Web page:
The Italian Air Force's Gliding Centre

Philip Stevens reports on Italian Air Force’s Gliding Centre, the 'Centro di Volo a Vela'

The Italian Air Force’s (Aeronautica Militare - AMI) Gliding Centre (Centro di Volo a Vela) is located at the historic airfield of Guidonia-Montecelio located to the north east of Rome. Here the AMI’s potential plots trained to fly gliders.

SIAI S.208M (MM61983 '1') is about to drop the tow rope over the airfield. The town of Montecelio is in the background.

SIAI S.208M (MM61983 '1') is about to drop the tow rope over the airfield. The town of Montecelio is in the background.

In November 2010 Major Filippo Zuffada returned Guidonia as the new Gliding Centre Commander. Maj. Zuffada was born in 1970 and at 20 joined the AMI for the four year flying training course. Following graduation he was posted to Decimomannu, Sardinia and for the next three years piloted helicopters for Search and Rescue operations. He later completed nine years at the Gliding Centre at Guidonia as an instructor pilot before transferring to 61st (Jet Training) Wing (61º Stormo, 213º and 214º Gruppo) at Lecce as an instructor on the Aermacchi MB-339A jet trainer. His varied flying experience totals around 1,000 hours on helicopters, 1,000 hours on gliders, 1,000 hours on single-engine propeller aircraft and 1,500 hours on jet aircraft. More remarkable and why he is a major inspiration to those under his command and to his students is that he has twice been runner-up in the annual world gliding competition the ‘Campionato Mondiale Militare di Volo a Vela’ for air force flying schools. He is a highly skilled glider pilot.

Major Zuffada is a firm believer that learning to fly a glider is very important for a student pilot as it teaches them how to fly an aircraft and improve their general flying skills; “The glider pilot needs to use all the flight controls, especially the pedal rudder. When flying a powered aircraft, the pilot uses the rudder very little. You learn ‘Energy Management’ that is Altitude versus Speed”. He added that the pilot has to be focused when flying a glider; “You don’t have a second chance in a glider when in the approach, the pilot must have good parameters all the time”.

Guidonia an airfield with a rich history
The Guidonia airfield is steeped in history, it is named after General Alessandro Guidoni who was killed when testing his own new design of parachute on April 27, 1928 in this area, he had lived in the nearby town of Montecelio. On the 7th anniversary of his death Duce, Benito Mussolini laid the founding stone of a military town and airfield named Guidonia which was to be constructed at the location of his tragic death. The airfield was used as a testing facility for the Italian Air Force and was equipped with a revolutionary wind tunnel and a large water tank to be used for testing sea planes up until the out brake of the Second World War. When the German forces were in retreat in 1944 these and other historic buildings were blown up, their ruined remains have been left untouched to this day as a memorial. The testing of aircraft continued here until the Experimental Flight Test Wing (Reparto Sperimentale Volo - RSV) moved to Pratica di Mare south of Rome at the end of the 1950’s, leaving various training units to operate from the airfield.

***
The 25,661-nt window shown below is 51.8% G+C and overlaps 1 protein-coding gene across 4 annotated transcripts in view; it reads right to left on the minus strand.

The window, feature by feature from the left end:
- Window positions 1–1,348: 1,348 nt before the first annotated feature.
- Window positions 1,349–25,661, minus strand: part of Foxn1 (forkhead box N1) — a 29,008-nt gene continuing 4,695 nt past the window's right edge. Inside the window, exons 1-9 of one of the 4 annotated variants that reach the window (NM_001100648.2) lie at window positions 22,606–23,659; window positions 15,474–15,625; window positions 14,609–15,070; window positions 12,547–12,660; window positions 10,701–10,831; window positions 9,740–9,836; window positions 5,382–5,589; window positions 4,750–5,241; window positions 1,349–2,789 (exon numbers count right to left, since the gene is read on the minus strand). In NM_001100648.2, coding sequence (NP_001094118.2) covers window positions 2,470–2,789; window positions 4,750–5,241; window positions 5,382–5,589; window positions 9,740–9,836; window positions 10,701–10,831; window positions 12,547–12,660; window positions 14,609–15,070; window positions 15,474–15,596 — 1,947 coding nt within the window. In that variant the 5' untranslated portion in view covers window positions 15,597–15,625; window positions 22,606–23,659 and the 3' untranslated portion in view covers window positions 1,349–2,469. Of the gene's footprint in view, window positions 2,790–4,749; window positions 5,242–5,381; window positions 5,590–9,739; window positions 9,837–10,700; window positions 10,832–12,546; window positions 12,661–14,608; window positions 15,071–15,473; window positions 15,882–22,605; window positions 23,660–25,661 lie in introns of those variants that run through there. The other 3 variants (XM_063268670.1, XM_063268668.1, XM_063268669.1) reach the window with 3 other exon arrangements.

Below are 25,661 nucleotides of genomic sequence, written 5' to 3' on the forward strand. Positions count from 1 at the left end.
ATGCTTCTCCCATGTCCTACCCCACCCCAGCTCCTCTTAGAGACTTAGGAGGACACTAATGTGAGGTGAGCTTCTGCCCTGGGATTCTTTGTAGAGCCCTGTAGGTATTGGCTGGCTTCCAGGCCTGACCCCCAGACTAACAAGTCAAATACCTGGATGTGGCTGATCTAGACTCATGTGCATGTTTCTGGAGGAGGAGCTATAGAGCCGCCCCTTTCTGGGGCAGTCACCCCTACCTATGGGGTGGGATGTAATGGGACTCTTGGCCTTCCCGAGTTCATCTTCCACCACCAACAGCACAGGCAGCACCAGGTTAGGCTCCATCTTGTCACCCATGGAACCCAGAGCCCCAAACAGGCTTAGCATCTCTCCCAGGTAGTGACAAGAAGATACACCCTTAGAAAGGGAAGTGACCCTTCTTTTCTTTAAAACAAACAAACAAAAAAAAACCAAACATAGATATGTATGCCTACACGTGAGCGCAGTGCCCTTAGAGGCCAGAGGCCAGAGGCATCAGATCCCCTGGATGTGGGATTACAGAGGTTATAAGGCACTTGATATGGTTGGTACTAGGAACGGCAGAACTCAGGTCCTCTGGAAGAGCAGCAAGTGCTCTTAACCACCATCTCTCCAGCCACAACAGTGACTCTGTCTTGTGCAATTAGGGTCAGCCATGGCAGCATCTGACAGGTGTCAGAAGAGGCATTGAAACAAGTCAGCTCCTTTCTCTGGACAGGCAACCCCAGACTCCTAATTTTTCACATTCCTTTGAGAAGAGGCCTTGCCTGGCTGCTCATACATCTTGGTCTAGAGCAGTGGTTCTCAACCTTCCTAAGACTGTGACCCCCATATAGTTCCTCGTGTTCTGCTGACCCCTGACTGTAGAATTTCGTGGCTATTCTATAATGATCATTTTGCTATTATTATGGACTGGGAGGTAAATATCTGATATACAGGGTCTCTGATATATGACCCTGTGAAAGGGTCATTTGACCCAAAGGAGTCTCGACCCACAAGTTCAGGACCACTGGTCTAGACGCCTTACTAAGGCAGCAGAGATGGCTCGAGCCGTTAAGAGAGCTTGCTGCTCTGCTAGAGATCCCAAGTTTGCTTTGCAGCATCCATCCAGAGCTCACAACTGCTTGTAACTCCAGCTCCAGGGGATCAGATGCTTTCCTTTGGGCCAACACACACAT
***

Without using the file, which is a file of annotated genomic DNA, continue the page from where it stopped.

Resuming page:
SIAI S.208M (MM61980) of the 423 Squadriglia Collegamenti which is used for glider towing.

SIAI S.208M (MM61980) of the 423 Squadriglia Collegamenti which is used for glider towing.


The General Staff approved the creation of a gliding centre in 1943 and by 1951 it had became part of the Italian Flying Club. The AMI Gliding Centre was formed and operated from Guidonia and Rieti from August 1959 utilising Canguro gliders and P.148 towing aircraft. In 1967 the new SIAI S.205 and also the SIAI S.208/M were delivered to the Centre. In 1976 two new gliders were introduced, the Caproni A21S Calif and the LET L13AC acrobatic Blaník to replace the now aging Canguro gliders. In the 1984 Grob G103A Twin Astir II arrived followed by the Schempp-Hirth Ventus 2B and Schempp-Hirth Nimbus 4D in 1997. Recently 303º Gruppo with the Piaggio P.166M relocated to Pratica di Mare from Guidonia to leave the Gliding Centre as the only based flying unit.

Today the Gliding Centre at Guidonia comprises 422 Squadriglia Collegamenti with Twin Astir II and Nimbus 4D gliders. The Twin Astir’s are used by the students and Nimbus 4D’s for advanced and competition glider flying. Also here are the 423 Squadriglia Collegamenti with the S.208M which are used for glider towing. There are also two Guidonia based Breda-Nardi Hughes NH-500E helicopters belonging to the Helicopter Flight School (72º Stormo) at Frosinone. 208º Gruppo operate the NH-500E which are principally used for communications duties.
Breda-Nardi Hughes NH-500E (MM81288 '72-25')of the Helicopter Flight School (72º Stormo) at Frosinone. 208º Gruppo operate the NH-500E which are principally used for communications duties. Two are based at Guidonia.

Breda-Nardi Hughes NH-500E (MM81288 '72-25')of the Helicopter Flight School (72º Stormo) at Frosinone. 208º Gruppo operate the NH-500E which are principally used for communications duties. Two are based at Guidonia.


The unit has nine instructors all qualified on all three types of based aircraft. While their main activity is student glider pilot training, the instructors are also available for ‘check-rides‘ for desk based officers at AMI headquarters in Rome who are required to maintain their currency as pilots.

Moving to Guidonia to fly the glider